From what I can tell, there are two things going on with empathy. First, we can feel what others are feeling. Second, we can acknowledge that for each other: we can show our understanding of another’s experience, and, through doing so, offer them some catharsis. Such acknowledgement can happen through conversation, but also through visuals or movement or music or many other pathways. In a performance setting, this means there’s a two-way street. The audience actually feels what is happening to the performers, if only subtly and subconsciously via the mirror neurons. At the same time, the performers can acknowledge and honor a history of the viewers’ experiences through what and how they perform. That’s what Siegel described as creating a “witness” via live video composition, though of course this kind of acknowledgement is what many artists and performers across mediums have sought to offer throughout time. And it turns out that, via mirror neurons and all the other avenues of entanglement, our systems are set up to receive such acknowledgement. It’s as if life interspersed with performance can become a crazy feedback loop itself: We shape each other’s experiences in the day-to-day; that information gets processed and offered back out in performance; the audience receives that offering whether they are trying to or not; once the performance ends, it starts all over again. Or did it ever really stop?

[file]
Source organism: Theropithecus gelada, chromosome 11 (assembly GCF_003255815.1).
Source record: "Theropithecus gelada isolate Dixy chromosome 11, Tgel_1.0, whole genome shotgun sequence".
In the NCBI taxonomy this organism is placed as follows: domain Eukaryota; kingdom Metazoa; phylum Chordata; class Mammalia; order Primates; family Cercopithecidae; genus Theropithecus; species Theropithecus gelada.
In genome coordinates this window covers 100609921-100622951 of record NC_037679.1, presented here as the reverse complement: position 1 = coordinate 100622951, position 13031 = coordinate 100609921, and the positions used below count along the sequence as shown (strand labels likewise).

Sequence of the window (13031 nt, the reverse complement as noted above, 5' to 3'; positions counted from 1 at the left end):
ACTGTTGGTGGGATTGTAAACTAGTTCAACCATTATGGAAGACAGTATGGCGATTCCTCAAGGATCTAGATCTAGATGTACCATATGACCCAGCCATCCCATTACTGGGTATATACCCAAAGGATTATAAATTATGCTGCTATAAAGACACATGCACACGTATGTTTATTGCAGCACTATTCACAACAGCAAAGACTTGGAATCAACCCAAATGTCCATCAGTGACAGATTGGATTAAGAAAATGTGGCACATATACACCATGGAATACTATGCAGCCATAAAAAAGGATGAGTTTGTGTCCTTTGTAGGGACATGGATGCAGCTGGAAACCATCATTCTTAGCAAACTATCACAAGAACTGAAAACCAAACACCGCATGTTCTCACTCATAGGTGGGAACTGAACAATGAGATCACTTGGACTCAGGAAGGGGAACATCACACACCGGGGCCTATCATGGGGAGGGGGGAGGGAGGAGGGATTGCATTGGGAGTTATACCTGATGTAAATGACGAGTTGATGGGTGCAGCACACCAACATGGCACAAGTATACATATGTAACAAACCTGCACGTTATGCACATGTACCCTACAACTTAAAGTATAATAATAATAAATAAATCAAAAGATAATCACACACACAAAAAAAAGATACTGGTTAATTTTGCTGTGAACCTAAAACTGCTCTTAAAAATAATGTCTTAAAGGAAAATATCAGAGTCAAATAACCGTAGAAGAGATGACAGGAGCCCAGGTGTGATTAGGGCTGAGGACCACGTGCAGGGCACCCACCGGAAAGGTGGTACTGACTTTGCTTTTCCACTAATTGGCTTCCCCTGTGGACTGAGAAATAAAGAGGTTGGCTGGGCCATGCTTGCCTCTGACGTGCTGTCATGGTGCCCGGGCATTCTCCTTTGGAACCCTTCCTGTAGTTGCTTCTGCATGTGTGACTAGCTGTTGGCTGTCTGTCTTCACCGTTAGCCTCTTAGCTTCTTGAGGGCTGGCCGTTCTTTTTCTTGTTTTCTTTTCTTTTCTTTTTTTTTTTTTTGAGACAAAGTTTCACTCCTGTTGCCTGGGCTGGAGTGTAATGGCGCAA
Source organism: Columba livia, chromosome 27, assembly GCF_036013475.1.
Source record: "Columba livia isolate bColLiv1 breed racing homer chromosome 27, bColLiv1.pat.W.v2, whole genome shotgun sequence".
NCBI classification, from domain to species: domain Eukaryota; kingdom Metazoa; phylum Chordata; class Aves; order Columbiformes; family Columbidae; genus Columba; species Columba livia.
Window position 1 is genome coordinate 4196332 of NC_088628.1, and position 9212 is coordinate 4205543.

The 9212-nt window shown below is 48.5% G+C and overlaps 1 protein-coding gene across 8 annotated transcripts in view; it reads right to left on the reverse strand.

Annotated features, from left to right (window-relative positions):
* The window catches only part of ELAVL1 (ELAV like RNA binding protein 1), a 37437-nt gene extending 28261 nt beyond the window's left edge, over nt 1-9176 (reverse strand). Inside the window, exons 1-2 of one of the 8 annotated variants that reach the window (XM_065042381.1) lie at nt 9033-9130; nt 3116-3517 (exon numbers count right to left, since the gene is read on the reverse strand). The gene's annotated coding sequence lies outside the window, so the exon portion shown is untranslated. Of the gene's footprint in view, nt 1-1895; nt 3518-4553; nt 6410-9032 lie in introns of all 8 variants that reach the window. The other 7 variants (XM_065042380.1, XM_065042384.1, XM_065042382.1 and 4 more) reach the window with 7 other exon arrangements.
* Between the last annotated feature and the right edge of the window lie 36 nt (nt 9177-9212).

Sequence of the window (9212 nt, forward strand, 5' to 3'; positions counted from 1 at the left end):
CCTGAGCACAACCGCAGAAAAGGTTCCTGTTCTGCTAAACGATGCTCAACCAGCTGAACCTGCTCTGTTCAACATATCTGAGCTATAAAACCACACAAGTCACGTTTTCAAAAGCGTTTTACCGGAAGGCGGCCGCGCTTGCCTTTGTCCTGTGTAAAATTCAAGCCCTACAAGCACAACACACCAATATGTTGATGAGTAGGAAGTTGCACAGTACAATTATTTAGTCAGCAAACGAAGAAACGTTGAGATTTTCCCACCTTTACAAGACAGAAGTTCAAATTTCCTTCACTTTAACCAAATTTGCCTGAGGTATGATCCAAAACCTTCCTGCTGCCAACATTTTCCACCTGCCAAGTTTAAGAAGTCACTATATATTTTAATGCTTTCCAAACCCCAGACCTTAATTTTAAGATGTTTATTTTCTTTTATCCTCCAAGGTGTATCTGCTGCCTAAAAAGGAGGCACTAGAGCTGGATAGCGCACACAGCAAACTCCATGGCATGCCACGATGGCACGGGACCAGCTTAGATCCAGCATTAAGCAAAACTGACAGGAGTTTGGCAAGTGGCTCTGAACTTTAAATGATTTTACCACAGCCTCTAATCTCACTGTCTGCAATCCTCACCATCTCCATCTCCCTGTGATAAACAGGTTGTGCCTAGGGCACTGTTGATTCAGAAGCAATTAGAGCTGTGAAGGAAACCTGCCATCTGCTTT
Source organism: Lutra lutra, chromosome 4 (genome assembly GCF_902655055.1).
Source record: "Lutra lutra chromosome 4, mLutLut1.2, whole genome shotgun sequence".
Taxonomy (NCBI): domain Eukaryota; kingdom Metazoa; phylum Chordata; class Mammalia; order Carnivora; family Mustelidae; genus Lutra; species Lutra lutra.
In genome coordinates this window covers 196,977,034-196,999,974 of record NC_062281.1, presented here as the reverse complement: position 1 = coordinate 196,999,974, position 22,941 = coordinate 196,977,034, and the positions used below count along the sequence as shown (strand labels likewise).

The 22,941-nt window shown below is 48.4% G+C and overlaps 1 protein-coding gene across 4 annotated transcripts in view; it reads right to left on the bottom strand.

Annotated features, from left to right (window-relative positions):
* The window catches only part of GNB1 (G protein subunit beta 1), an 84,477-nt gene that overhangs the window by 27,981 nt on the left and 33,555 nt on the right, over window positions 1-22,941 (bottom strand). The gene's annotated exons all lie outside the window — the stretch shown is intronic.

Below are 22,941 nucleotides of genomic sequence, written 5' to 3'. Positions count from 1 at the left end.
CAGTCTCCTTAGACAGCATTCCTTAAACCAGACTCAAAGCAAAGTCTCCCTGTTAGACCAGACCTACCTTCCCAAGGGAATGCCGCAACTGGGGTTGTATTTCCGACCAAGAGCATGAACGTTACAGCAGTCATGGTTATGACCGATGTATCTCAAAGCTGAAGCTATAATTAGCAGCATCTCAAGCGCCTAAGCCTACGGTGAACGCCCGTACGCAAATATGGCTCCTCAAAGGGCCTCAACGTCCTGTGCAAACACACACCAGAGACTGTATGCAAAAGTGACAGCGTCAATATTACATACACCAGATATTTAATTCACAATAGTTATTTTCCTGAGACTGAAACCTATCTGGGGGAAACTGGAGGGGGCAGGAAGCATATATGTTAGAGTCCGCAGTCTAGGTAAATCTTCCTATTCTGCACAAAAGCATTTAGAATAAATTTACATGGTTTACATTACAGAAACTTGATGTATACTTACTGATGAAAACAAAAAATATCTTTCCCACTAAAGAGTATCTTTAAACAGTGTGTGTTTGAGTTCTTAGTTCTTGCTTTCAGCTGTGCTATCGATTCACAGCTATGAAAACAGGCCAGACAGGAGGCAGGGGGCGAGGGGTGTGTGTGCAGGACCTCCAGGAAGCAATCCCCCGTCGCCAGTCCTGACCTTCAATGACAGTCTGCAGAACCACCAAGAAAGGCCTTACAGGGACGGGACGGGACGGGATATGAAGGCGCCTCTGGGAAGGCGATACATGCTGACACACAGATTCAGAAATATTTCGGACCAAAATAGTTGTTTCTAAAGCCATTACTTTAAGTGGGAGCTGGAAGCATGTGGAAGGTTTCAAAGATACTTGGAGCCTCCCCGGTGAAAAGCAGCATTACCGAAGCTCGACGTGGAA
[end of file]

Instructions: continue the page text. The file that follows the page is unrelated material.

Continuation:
I’ve come to realize that Vaudeo Motion is working within this performative feedback loop—in part because of our personalities and aesthetic tastes, but largely because of the immersive, synaesthetic experience that our intertwined signals create. Is it working? What would “working” even mean? We hope to continue finding out over the next few months.
Nora Sharp, Evan Kühl, and Ben Baker-Smith manipulate multisensory feedback systems in real time as Vaudeo Motion.
Vaudeo Motion I
Thursday, May 7
High Concept Labs
8 PM, $5 Tickets
High Concept Labs
2233 S Throop St Chicago, IL
(located in Mana Contemporary Chicago; entrance on Cermak Rd)